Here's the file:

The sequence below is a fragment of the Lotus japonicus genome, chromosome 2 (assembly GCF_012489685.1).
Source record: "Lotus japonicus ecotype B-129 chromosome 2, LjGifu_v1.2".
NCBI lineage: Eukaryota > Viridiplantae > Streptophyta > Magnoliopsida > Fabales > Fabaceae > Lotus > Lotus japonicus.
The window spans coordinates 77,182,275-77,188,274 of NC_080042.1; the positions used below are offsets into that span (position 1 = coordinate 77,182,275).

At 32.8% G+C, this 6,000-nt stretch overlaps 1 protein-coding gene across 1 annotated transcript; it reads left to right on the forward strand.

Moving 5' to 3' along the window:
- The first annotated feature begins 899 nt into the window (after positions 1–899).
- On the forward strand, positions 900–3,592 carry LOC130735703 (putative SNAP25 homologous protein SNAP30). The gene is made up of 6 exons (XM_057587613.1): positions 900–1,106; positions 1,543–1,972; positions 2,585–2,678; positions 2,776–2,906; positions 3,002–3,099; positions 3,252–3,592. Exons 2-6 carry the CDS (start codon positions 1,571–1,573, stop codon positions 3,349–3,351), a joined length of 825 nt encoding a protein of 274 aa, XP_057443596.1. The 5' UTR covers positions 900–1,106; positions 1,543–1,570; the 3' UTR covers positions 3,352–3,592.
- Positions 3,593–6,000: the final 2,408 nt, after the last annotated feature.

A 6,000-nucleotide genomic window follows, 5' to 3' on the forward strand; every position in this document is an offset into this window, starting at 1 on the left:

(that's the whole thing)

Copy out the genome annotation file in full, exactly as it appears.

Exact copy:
The sequence below is a fragment of the Lotus japonicus genome, chromosome 2 (assembly GCF_012489685.1).
Source record: "Lotus japonicus ecotype B-129 chromosome 2, LjGifu_v1.2".
NCBI lineage: Eukaryota > Viridiplantae > Streptophyta > Magnoliopsida > Fabales > Fabaceae > Lotus > Lotus japonicus.
The window spans coordinates 77,182,275-77,188,274 of NC_080042.1; the positions used below are offsets into that span (position 1 = coordinate 77,182,275).

At 32.8% G+C, this 6,000-nt stretch overlaps 1 protein-coding gene across 1 annotated transcript; it reads left to right on the forward strand.

Moving 5' to 3' along the window:
- The first annotated feature begins 899 nt into the window (after positions 1–899).
- On the forward strand, positions 900–3,592 carry LOC130735703 (putative SNAP25 homologous protein SNAP30). The gene is made up of 6 exons (XM_057587613.1): positions 900–1,106; positions 1,543–1,972; positions 2,585–2,678; positions 2,776–2,906; positions 3,002–3,099; positions 3,252–3,592. Exons 2-6 carry the CDS (start codon positions 1,571–1,573, stop codon positions 3,349–3,351), a joined length of 825 nt encoding a protein of 274 aa, XP_057443596.1. The 5' UTR covers positions 900–1,106; positions 1,543–1,570; the 3' UTR covers positions 3,352–3,592.
- Positions 3,593–6,000: the final 2,408 nt, after the last annotated feature.

A 6,000-nucleotide genomic window follows, 5' to 3' on the forward strand; every position in this document is an offset into this window, starting at 1 on the left: